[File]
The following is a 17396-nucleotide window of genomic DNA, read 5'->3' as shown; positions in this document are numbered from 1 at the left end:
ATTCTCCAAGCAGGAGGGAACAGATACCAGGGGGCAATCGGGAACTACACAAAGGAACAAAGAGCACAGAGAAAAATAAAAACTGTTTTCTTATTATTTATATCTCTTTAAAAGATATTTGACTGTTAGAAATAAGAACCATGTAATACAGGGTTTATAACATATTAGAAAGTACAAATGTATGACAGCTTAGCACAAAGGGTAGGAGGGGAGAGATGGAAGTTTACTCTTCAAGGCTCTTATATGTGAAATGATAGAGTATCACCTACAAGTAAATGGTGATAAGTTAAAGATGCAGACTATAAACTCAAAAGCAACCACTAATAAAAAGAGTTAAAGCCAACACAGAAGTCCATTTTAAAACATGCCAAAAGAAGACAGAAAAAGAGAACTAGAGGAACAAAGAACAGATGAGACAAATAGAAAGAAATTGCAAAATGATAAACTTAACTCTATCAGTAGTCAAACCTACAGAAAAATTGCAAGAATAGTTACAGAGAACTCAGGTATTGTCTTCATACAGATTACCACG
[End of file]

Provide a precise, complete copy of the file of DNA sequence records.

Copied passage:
The following is a 17396-nucleotide window of genomic DNA, read 5'->3' as shown; positions in this document are numbered from 1 at the left end:
ATTCTCCAAGCAGGAGGGAACAGATACCAGGGGGCAATCGGGAACTACACAAAGGAACAAAGAGCACAGAGAAAAATAAAAACTGTTTTCTTATTATTTATATCTCTTTAAAAGATATTTGACTGTTAGAAATAAGAACCATGTAATACAGGGTTTATAACATATTAGAAAGTACAAATGTATGACAGCTTAGCACAAAGGGTAGGAGGGGAGAGATGGAAGTTTACTCTTCAAGGCTCTTATATGTGAAATGATAGAGTATCACCTACAAGTAAATGGTGATAAGTTAAAGATGCAGACTATAAACTCAAAAGCAACCACTAATAAAAAGAGTTAAAGCCAACACAGAAGTCCATTTTAAAACATGCCAAAAGAAGACAGAAAAAGAGAACTAGAGGAACAAAGAACAGATGAGACAAATAGAAAGAAATTGCAAAATGATAAACTTAACTCTATCAGTAGTCAAACCTACAGAAAAATTGCAAGAATAGTTACAGAGAACTCAGGTATTGTCTTCATACAGATTACCACG